What lessons can your SU learn from NUS Scotland's Fair Access win?

Tuesday 05-07-2016 - 19:50

NUS Scotland has campaigned for a number of years for fairer access to education and earlier this year, achieved a key win for students from poorer backgrounds when the Commission on Widening Access report was published by the Scottish government. Here's how we did it!

In 2012, NUS Scotland called for a commission to examine the barriers to access and for urgent action to improve the number of people from poorer backgrounds attending Scottish universities. Fast-forward to March 2016 and the publication of the Commission on Widening Access report marks a significant moment in the campaign.

The majority of campaign asks were included in the final recommendations in the report to Scottish government, including the establishment of a Commissioner for Fair Access and the development of a Scottish Framework for Fair Access, to ensure a clear framework of what works in fair access, and a clear and ambitious target to ensure that by 2030, universities in Scotland are reflective of the communities they serve, with equal representation of students from our most deprived communities. In addition, for care-experienced students, a commitment to truly free education with guaranteed student support funded through grants.   

So, how did they do it? Led by Vonnie Sandlan, NUS Scotland President, today’s session at Students’ Unions 2016 explored how the lessons from NUS Scotland’s successful campaign can be applied across the UK.

The starting point:

  • Synthesise existing evidence around barriers to widening access and retention, and their effective removal - specific reference to barriers for those with different equality characteristics and those from a care background;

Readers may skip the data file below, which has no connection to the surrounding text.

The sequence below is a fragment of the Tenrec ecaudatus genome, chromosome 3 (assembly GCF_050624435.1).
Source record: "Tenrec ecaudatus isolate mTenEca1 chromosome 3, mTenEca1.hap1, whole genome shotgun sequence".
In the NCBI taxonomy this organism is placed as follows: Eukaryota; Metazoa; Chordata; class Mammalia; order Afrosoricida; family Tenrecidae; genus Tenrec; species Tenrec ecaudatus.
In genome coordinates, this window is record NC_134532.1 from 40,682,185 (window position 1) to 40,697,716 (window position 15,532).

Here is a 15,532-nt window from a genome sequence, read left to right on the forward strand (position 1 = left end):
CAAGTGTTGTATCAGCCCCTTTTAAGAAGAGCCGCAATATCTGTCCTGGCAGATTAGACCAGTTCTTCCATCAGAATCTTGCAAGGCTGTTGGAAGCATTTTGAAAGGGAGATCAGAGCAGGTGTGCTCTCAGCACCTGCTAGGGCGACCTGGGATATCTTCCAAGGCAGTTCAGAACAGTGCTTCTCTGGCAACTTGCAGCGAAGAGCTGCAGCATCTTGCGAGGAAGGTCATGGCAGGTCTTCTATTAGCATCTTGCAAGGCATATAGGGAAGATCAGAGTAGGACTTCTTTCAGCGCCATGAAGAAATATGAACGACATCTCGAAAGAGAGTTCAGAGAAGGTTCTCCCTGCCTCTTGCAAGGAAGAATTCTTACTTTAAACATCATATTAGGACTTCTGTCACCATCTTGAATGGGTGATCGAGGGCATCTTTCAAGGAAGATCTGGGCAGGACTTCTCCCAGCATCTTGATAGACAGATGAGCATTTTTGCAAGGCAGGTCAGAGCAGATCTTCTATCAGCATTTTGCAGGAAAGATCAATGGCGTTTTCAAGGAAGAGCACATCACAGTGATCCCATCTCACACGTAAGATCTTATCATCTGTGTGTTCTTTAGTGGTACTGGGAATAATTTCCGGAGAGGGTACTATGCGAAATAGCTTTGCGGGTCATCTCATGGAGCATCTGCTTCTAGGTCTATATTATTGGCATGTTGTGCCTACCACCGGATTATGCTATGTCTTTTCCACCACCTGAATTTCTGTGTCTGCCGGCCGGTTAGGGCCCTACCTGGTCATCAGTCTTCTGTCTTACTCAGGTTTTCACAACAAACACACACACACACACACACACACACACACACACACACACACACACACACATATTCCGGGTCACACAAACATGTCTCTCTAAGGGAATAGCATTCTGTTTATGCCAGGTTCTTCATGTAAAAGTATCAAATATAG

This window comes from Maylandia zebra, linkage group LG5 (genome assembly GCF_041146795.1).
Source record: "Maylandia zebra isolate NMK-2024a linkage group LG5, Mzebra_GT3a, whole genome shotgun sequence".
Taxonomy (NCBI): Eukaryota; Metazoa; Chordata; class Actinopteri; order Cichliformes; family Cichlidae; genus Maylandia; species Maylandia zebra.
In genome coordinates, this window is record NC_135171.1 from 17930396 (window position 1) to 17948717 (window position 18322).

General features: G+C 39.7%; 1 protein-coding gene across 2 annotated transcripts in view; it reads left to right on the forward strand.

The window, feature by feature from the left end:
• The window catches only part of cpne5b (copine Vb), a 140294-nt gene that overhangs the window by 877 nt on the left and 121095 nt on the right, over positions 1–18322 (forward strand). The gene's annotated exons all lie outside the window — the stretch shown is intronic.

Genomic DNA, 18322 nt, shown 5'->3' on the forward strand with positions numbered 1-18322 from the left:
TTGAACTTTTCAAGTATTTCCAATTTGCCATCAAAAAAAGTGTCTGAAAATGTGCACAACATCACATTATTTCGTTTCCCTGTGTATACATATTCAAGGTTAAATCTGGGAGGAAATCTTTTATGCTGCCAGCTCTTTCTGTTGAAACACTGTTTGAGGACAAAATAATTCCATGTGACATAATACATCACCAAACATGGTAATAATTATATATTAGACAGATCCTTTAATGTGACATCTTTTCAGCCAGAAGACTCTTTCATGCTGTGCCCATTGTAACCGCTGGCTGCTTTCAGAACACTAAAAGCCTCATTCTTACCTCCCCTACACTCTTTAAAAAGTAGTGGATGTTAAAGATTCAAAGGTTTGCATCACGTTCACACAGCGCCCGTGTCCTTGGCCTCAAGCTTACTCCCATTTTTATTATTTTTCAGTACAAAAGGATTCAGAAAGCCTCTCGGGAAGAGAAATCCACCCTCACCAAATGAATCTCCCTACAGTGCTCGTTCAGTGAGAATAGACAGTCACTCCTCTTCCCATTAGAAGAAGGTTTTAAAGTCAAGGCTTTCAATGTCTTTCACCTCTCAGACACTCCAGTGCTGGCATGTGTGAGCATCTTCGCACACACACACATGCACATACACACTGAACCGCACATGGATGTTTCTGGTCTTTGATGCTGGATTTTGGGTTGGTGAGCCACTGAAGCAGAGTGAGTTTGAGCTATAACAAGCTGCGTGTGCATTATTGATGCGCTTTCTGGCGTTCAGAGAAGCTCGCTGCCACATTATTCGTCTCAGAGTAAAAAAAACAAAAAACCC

• Propose a short and long-term target for participation in HE and clear milestones, to drive further and faster progress;
  • Identify best practice across early years, schools, colleges, universities and employers, and make recommendations as to how best practice on access and retention can be scaled up and embedded;
  • Identify the data and information required to monitor and support improvements on widening access.

The end point:

  • A system wide plan for fair access in Scotland – recognition that universities can’t do it all, but the can do more;
  • Proposals that are demanding but achievable and mark the beginning of the next phase of change;
  • Scotland has a moral, social and economic duty to make this a reality for our most disadvantaged children;
  • An opportunity here for Scotland to lead the way on fair access.

What came in between (the actual recommendations)?

Interim report:

  • Took stock of where Scotland is on fair access;
  • Identified and examined main barriers and highlighted potential best practice to bring those down.

Final report:

  • 34 recommendations in all, across entry and exit - each one carefully chosen to ensure the best impact and outcomes, and carefully considered within an evidence base;
  • Built on recognition in the interim report that this is a whole system/through life problem, requiring a similar solution.

For more information on NUS Scotland, and for a copy of today’s presentation please email Vonnie Sandlan (


Campaigns, Education, Features, NUS Scotland

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